It is a novelty item not an every day dram. While I’m glad I had a chance to try it (and not pay for it), I honestly would reach for other peaty drams before this one.

Here’s what the folks at Ardbeg have to say (from Whisky Exchange website):

  • Aroma: Intense zestiness of smoked lemons and pears, lemongrass and pine needles, embedded in a deep, resinuous, sticky waxy base.
  • Taste: Distinctively peppery, spicy and electric. Powerful peppermint, antiseptic lozenges and other familiar, medicinal tones. Dark, dark birch tar intermingles with spicy-sweet chilli flavoured chocolate, while the entire mouth and palate are coated in luscious linseed oil.
  • Finish: Rich flavours of tar, creosote, briar wood, spicy tobacco and liquorice root.

PS I recently pulled out the last few drops of the Ardbeg Supernova next to Bruichladdich’s Octomore with a peaty lady asking which she would like to help me polish off. Without hesitation she went straight to the Octomore – which has even higher peat levels than the Supernova yet better balance and somehow more accessible and hence also enjoyable.

Other Ardbeg‘s sampled include:

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Whisky Ladies of Mumbai turn “One”

One year ago, a chance conversation about whisky lead to a fabulous evening… Each month since, a remarkable group of women have met in Mumbai to explore whiskies combined with witty conversations.

Whisky Ladies 1st Anniversary

Together we’ve had 12 fabulous sessions:

  1. Whisky Ladies Welcome Compass Box Asyla, Kilchoman Coull Point, Nikka ‘Yochi’ 10 yr, Caol Ila 12 yr, Ledaig 1997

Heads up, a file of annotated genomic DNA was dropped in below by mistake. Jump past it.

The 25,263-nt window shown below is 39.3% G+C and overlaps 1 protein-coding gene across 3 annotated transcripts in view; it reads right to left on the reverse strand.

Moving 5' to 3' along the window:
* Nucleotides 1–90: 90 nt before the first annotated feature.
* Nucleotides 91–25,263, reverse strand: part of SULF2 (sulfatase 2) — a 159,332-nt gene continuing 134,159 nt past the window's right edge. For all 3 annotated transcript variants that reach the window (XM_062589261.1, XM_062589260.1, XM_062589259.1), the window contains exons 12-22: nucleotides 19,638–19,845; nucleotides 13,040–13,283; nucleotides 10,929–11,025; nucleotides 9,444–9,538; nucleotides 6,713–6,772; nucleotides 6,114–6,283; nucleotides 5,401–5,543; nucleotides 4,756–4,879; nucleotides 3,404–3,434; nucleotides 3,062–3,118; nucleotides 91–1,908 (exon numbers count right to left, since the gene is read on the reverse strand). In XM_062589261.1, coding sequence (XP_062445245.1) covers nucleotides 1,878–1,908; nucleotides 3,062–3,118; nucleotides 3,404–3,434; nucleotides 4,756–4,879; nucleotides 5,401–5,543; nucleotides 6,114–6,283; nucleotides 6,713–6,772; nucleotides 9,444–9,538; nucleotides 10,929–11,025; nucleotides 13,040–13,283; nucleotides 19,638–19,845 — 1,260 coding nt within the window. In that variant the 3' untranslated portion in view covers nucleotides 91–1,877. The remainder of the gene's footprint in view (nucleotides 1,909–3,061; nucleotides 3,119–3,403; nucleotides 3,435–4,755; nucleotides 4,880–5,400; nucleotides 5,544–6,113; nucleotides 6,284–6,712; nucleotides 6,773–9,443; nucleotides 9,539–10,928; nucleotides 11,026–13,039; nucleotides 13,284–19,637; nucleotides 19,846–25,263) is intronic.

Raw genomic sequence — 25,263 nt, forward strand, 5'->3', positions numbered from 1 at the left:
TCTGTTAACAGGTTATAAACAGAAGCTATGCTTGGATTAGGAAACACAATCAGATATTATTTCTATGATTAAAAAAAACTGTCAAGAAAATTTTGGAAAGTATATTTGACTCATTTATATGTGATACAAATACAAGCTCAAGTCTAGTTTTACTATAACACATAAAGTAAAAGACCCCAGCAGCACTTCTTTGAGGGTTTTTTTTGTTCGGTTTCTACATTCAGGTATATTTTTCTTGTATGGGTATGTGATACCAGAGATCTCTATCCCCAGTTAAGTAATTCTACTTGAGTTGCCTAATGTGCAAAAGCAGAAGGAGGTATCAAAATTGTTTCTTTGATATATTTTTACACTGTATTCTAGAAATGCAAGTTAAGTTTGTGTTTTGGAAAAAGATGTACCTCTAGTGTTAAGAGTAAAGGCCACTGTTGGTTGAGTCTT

2. With Karen Walker – Caorunn ginBalblair 03Old Pulteney 12 yrSpeyburn 10 yrAnCnoc 12 + 22 yr
  3. Cask Strength Diwali – Glenfarclas 105, Chichibu 2009, A’bunadh #35
  4. World Tour – Forty Creek Confederation OakNikka BlendedOban 14 yr, Sheringham William’s White Double Distilled Grain
  5. Go Goan! Paul John Brilliance, Edited, Bold, Classic & Peated
  6. Go American! JD, Hudson Single Malt, Jim Bean, Knobs Creek 9 yr (with Shatbhi Basu)
  7. Sweetly smokey – Dalmore 15 yrMackmyra Svensk RökSmokehead Rock
  8. Chocolate with Hibiki Harmony, Lagavulin 16 yr, A’bunadh #46
  9. Far East – Kavalan Concertmaster SolistNikka Coffey GrainChinese baijiu
  10. “I like the label” – Compass Box Great King Street – Artist’s BlendStarwardSmoky Goat
  11. European Tour – Teerenpeli (Finland)Danica (Denmark)Kornog (France)Slyrs (Germany)
  12. 5 Region Tour – Glenkinchie 12 yrJura Turas-MaraClynelish 14 yrCardhu 12 yrArdbeg 10 yr

Whisky Ladies in Mumbai